In November 2018, Utah Proposition 2, the Medical Marijuana Initiative, was approved. But post-election, Proposition 2 underwent multiple amendments in special legislative sessions, leading to today’s Utah Medical Cannabis Law, which allows access to Medical Marijuana for those with certain qualifying health conditions. The current law has restrictions that are absent from the original Proposition 2 that the people of Utah approved in the 2018 election. Here’s a guide to the evolution of Proposition 2 and how it affects Medical Cannabis users today.
Proposition 2 appeared on the ballot for Utah’s general election in November 2018. Before that, the only option for medical use of any cannabis product had been the use of low-THC CBD oil for severe epilepsy, with a doctor’s recommendation, but patients could not legally get the oil in the state. In 2018, the state legislature passed a “right to try” bill that allowed terminally ill patients to use Medical Marijuana when other options had failed. Prior to Proposition 2, Utah law limited production and processing of cannabis only to state facilities, which could then make it available only to those patients with less than six months to live, or to a research institution.
In 2018, medical and recreational marijuana both remained illegal under federal law. But as a growing number of states began enacting provisions to make marijuana available for medical use (and in some cases, even for recreational use) under certain circumstances, a number of groups including the Utah Patients Coalition, worked to place a measure, called Proposition 2, on the ballot. This provision would expand the availability of Medical Cannabis to patients with certain, specified illnesses and authorize independent facilities licensed and regulated by the state to produce and sell it. Under Prop 2, the use of cannabis for medical purposes would be legally equivalent to the use of prescription opioid and opiate medications.
Proposition 2 faced stiff opposition from numerous groups including legislators, law enforcement organizations and churches, all of which claimed that the new bill would jeopardize the health and safety of the community, increase drug use and open the door to legalizing marijuana for recreational use.
Proposition 2 passed with 52.75 percent of the vote. But almost immediately Governor Gary Herbert called for a special legislative session to amend the measure, and on December 3, 2018, the legislature passed a new version, called House Bill 3001, the Utah Medical Cannabis Law.
Immediately, pro-cannabis groups including The People’s Right filed lawsuits opposing the legislature’s pre-emptive move to replace Prop 2 with House Bill 3001. Months later, in September 2019, the Utah legislature convened another special session and unanimously passed yet another amended bill, Senate Bill 1002.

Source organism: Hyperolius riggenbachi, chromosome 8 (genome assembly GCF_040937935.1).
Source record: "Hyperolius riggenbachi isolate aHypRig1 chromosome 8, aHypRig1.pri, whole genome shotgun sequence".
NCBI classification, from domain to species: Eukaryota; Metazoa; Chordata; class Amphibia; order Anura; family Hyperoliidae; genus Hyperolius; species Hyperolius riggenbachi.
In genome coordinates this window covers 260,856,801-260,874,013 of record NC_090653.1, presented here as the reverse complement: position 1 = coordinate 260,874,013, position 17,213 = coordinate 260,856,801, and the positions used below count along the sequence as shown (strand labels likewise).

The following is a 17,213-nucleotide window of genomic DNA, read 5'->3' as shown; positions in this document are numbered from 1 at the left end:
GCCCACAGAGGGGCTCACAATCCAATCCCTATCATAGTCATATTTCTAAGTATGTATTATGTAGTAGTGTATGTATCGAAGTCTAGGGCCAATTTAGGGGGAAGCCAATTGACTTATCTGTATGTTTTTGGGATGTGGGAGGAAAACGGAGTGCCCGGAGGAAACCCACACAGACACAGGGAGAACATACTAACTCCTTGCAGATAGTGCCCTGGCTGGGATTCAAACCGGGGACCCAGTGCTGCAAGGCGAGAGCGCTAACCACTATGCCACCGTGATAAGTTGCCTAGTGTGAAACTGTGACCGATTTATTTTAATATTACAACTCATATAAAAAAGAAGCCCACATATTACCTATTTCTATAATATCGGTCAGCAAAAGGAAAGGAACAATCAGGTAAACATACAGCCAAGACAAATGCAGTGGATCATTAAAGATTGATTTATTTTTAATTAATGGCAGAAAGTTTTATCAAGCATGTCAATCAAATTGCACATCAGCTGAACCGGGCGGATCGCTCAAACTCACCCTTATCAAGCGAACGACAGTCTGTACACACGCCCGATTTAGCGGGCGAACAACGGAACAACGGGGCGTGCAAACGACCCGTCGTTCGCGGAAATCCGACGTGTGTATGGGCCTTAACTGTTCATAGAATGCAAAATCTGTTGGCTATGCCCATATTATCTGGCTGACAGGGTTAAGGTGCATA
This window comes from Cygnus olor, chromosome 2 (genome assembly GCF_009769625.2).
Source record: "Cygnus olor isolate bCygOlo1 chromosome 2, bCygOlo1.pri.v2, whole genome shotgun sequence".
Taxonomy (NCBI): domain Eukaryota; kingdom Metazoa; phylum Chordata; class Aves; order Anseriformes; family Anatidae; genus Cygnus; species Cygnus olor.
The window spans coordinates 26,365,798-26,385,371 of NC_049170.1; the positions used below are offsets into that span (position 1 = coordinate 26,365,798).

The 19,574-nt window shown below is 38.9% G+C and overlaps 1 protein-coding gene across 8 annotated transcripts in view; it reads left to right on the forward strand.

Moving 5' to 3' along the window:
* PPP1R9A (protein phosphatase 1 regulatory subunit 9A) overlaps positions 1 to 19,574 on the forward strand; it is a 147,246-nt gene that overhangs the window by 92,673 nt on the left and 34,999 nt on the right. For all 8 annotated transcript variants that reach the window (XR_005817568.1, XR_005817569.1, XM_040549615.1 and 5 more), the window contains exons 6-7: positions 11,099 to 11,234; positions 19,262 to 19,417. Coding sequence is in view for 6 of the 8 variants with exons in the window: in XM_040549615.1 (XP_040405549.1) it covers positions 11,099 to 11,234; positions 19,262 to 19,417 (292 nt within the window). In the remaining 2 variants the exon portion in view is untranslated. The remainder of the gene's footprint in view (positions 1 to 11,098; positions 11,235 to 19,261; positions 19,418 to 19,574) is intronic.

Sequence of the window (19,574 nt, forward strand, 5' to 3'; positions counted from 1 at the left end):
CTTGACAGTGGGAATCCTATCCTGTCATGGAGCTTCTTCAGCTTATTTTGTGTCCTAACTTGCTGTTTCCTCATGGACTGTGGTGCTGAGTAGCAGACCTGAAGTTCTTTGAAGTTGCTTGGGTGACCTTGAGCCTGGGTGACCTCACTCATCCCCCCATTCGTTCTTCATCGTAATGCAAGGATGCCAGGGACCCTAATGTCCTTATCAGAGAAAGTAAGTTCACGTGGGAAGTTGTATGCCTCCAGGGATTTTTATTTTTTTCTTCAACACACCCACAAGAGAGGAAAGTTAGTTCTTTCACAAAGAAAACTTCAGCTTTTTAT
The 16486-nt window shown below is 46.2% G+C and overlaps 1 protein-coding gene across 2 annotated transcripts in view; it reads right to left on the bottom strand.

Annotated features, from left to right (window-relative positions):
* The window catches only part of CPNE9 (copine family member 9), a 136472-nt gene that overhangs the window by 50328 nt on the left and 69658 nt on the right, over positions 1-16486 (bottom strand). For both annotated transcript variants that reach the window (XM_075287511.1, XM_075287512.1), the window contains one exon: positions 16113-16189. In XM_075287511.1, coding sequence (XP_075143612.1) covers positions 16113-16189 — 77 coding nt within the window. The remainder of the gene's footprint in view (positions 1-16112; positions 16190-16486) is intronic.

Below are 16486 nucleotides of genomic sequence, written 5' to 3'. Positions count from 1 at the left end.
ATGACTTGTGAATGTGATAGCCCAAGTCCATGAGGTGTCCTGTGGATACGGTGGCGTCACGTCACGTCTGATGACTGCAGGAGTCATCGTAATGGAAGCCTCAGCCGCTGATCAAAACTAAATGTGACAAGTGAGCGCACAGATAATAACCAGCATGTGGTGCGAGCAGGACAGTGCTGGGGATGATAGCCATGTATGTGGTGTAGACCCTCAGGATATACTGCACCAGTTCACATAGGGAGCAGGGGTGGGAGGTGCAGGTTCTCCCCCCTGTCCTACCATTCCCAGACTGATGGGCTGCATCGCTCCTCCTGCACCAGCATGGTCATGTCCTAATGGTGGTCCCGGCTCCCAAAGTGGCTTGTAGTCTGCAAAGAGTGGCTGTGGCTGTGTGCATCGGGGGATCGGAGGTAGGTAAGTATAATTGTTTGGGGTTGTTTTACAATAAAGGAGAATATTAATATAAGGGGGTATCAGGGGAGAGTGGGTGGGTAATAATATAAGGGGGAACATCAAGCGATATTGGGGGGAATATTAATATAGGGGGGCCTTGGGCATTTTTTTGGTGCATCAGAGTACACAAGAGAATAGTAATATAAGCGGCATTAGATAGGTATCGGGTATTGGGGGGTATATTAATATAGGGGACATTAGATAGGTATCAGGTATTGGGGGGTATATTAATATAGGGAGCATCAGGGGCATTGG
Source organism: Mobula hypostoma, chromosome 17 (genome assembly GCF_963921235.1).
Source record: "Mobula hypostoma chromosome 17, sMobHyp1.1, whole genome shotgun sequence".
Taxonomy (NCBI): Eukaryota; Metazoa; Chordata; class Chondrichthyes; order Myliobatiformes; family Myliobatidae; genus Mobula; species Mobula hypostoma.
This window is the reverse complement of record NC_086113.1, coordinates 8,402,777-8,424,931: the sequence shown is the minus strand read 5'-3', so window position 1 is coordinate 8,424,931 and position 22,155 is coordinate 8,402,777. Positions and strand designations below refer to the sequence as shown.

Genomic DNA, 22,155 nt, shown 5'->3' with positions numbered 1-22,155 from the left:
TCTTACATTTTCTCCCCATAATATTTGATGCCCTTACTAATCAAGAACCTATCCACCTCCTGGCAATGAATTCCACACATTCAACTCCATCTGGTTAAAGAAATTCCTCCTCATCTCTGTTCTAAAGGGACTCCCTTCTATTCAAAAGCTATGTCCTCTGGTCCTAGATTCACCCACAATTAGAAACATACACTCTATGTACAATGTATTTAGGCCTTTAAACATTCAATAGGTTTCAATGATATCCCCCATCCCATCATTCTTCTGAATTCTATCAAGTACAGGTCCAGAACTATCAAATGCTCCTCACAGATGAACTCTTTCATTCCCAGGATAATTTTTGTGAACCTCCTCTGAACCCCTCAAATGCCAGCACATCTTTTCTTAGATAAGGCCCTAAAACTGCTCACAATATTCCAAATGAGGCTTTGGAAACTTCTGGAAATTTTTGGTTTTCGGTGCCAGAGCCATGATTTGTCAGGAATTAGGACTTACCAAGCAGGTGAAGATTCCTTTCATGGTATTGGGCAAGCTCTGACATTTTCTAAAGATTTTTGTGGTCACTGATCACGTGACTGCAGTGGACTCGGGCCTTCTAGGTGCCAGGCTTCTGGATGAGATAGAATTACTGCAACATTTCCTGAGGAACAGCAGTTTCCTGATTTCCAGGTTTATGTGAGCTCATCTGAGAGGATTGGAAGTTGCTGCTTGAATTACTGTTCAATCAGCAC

This bill removed provisions providing for state-run dispensaries, and allowed the state to issue licenses for private dispensaries. SB 1002 also allowed qualified users to obtain electronic Medical Marijuana cards, and mandated that Medical Marijuana must be equivalent to the legal use of any other prescribed medication that is a controlled substance. Under all versions of this legislation, access to Medical Cannabis is limited to certain qualifying conditions—but in the final version of the bill, the list of qualifying conditions was shortened considerably from the one proposed in the original Proposition 2.
Under all versions of the law, patients can get access to cannabis for medical purposes only if a physician certifies that they have a qualifying condition—and certification is at the doctor’s discretion. Now, the list of qualifying conditions under the current Utah Medical Cannabis Act includes:
Also included are terminal illnesses and conditions requiring hospice care, as well as very rare conditions that affect fewer than 200,000 people.
The original Proposition 2 also included some autoimmune disorders such as psoriasis and arthritis, as well as chronic anxiety, glaucoma and sleep disorders. Although the current Utah Medical Cannabis Act no longer covers these conditions, the law allows patients with these or other non-qualifying conditions to petition the state’s Compassionate Use Board for a Medical Cannabis Card.
To get a Medical Marijuana Card in Utah, you’ll need to consult a medical provider who will certify that you have a qualifying condition and enter your information in the state’s Medical Marijuana user database. Then, visit the Utah Health Department website to complete the application and pay the fee. Your card may take up to two weeks to arrive. For more information, schedule an appointment with us today.